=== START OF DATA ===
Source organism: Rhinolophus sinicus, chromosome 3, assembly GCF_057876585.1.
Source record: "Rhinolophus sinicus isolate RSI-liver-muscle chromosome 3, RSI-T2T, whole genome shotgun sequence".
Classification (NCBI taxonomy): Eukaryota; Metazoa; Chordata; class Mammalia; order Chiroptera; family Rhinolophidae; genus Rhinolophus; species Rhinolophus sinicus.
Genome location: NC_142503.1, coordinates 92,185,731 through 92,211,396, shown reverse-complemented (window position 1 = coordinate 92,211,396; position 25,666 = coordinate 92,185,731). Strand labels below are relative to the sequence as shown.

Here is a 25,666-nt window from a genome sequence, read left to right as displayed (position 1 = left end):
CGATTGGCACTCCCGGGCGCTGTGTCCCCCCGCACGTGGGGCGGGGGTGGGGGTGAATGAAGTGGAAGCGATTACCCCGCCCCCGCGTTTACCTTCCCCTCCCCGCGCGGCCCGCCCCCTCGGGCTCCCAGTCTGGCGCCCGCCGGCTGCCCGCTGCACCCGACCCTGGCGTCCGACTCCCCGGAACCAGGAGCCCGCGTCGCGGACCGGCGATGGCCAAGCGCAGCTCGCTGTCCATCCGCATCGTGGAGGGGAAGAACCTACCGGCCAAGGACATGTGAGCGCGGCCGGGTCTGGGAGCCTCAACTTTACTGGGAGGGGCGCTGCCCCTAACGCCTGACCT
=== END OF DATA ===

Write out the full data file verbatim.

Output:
Source organism: Rhinolophus sinicus, chromosome 3, assembly GCF_057876585.1.
Source record: "Rhinolophus sinicus isolate RSI-liver-muscle chromosome 3, RSI-T2T, whole genome shotgun sequence".
Classification (NCBI taxonomy): Eukaryota; Metazoa; Chordata; class Mammalia; order Chiroptera; family Rhinolophidae; genus Rhinolophus; species Rhinolophus sinicus.
Genome location: NC_142503.1, coordinates 92,185,731 through 92,211,396, shown reverse-complemented (window position 1 = coordinate 92,211,396; position 25,666 = coordinate 92,185,731). Strand labels below are relative to the sequence as shown.

Here is a 25,666-nt window from a genome sequence, read left to right as displayed (position 1 = left end):
CGATTGGCACTCCCGGGCGCTGTGTCCCCCCGCACGTGGGGCGGGGGTGGGGGTGAATGAAGTGGAAGCGATTACCCCGCCCCCGCGTTTACCTTCCCCTCCCCGCGCGGCCCGCCCCCTCGGGCTCCCAGTCTGGCGCCCGCCGGCTGCCCGCTGCACCCGACCCTGGCGTCCGACTCCCCGGAACCAGGAGCCCGCGTCGCGGACCGGCGATGGCCAAGCGCAGCTCGCTGTCCATCCGCATCGTGGAGGGGAAGAACCTACCGGCCAAGGACATGTGAGCGCGGCCGGGTCTGGGAGCCTCAACTTTACTGGGAGGGGCGCTGCCCCTAACGCCTGACCT